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Wed 7 Sep 2016 07:13 PM

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Saudi Arabia to set lower requirements to list on second stock market

Stock market aims to draw smaller companies; aims to launch at the end of February next year

Saudi Arabia to set lower requirements to list on second stock market

Saudi Arabia will set relatively low listing requirements for its second stock market in order to draw smaller companies to the bourse, which it aims to launch at the end of February next year, regulators have told securities firms.

Much of the Saudi economy is dominated by family-owned conglomerates, such as the Olayan group, the Juffali group and the Al Muhaidib group, which have operated in the kingdom for decades but have generally chosen not to list their subsidiaries.

Seeking to diversify the economy away from oil exports, the government wants to persuade such firms to list in order to improve their access to capital, reduce the burden on the banks financing them, and encourage better corporate governance.

A presentation to securities firms by the Capital Market Authority and the Saudi Stock Exchange, seen by Reuters this week, shows regulators are proposing that companies with minimum capitalisations of 10 million riyals ($2.7 million) be allowed to list on the new market - 10 percent of the capitalisation required for the main market.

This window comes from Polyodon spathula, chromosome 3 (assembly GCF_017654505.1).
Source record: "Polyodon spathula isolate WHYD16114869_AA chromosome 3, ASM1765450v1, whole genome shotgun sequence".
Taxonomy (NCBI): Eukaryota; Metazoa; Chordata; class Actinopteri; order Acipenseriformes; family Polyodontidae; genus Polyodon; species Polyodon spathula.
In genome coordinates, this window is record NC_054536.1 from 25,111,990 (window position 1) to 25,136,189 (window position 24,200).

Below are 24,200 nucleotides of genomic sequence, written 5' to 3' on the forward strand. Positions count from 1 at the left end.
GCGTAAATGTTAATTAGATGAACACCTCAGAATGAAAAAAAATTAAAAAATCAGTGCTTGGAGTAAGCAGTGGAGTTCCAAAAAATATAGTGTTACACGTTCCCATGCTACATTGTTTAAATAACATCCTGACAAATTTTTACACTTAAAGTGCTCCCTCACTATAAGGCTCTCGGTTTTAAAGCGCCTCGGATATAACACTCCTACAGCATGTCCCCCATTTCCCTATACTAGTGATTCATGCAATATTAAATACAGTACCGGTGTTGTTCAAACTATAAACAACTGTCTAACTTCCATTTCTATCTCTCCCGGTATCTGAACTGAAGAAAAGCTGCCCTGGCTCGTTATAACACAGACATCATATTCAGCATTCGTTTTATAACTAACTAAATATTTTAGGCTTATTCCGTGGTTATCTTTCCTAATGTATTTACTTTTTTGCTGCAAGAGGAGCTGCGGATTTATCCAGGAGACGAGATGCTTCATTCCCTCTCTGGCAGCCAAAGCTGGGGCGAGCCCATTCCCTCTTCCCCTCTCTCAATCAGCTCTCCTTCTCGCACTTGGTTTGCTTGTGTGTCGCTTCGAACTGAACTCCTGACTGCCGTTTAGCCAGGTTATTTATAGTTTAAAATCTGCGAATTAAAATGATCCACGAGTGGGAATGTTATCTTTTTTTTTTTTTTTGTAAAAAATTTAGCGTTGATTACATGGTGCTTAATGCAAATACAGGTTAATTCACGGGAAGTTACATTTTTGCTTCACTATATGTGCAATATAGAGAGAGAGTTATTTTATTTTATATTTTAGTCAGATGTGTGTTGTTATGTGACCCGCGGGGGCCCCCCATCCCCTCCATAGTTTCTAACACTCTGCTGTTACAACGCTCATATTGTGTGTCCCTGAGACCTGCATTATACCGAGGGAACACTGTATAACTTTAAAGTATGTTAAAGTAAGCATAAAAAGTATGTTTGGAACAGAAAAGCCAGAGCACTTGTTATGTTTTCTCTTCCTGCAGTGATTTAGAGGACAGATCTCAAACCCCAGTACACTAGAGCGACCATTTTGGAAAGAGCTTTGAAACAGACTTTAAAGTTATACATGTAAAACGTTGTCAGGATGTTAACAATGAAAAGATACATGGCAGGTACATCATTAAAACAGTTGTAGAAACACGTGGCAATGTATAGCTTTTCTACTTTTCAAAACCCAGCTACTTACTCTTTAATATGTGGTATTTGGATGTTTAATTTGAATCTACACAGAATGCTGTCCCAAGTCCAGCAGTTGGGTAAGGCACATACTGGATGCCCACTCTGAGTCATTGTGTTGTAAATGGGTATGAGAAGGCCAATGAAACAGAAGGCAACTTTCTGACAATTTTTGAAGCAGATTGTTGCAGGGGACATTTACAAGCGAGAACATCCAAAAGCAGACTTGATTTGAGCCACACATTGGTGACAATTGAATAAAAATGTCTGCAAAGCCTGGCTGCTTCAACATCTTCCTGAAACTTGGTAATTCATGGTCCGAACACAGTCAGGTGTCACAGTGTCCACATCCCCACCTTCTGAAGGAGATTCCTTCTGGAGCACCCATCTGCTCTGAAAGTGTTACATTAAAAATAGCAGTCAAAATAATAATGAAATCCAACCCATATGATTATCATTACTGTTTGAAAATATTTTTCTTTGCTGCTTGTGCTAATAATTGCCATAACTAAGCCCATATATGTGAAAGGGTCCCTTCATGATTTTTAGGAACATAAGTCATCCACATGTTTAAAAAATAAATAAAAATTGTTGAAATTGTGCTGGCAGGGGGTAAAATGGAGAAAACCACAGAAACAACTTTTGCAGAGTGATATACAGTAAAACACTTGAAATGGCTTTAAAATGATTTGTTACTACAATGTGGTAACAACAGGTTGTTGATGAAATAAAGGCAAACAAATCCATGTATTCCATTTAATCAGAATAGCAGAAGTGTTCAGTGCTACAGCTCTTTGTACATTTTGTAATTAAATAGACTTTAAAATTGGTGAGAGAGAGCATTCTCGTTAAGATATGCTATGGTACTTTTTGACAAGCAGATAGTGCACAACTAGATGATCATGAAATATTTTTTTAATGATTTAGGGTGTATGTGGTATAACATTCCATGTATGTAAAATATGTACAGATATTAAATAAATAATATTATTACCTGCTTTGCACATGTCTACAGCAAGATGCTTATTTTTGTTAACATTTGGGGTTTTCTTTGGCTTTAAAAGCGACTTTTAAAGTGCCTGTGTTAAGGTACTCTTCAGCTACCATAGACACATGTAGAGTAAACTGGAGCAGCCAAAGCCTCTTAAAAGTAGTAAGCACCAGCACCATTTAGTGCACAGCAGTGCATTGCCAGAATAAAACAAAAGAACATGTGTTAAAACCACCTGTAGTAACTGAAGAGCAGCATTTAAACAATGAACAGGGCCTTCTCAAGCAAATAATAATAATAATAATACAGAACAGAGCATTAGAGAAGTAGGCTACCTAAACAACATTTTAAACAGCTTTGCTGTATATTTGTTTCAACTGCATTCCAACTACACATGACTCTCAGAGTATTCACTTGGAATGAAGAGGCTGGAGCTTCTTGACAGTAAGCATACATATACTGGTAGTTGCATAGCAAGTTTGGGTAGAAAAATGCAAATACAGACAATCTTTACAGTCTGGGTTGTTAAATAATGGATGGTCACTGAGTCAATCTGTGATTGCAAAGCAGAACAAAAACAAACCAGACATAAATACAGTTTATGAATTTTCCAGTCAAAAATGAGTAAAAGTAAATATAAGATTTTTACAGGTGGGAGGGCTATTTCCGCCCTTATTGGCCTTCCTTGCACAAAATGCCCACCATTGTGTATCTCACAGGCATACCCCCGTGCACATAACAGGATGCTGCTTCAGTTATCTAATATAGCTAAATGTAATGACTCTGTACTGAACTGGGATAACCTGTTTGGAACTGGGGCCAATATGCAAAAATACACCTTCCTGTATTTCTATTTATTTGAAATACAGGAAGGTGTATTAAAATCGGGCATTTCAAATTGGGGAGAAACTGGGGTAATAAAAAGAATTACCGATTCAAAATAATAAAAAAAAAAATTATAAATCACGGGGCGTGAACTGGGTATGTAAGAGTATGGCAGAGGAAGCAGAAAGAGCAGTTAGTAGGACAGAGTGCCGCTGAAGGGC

Companies would be permitted to float a minimum of 20 percent of their shares and have as few as 50 public shareholders, compared to 30 percent and 200 shareholders.

To minimise speculative price swings, regulators said they would limit direct investors in the new market to institutions, excluding ordinary retail investors; institutional investors include government-related entities and "professional investors" with large portfolios and records of trading routinely.

Other investors could tap into the market via mutual funds.

The presentation did not say if the new market could include companies now traded on the main market, but specified that companies could move to the main market after trading for at least two years on the secondary.

The document also showed the exchange planned to launch a new index for the top blue-chip stocks trading on the main market.

The CMA said a committee would decide which companies to include in the new index, and that all companies in it would have to submit their financial reports in both Arabic and English. It did not say when the index would be launched or how many companies it would comprise.

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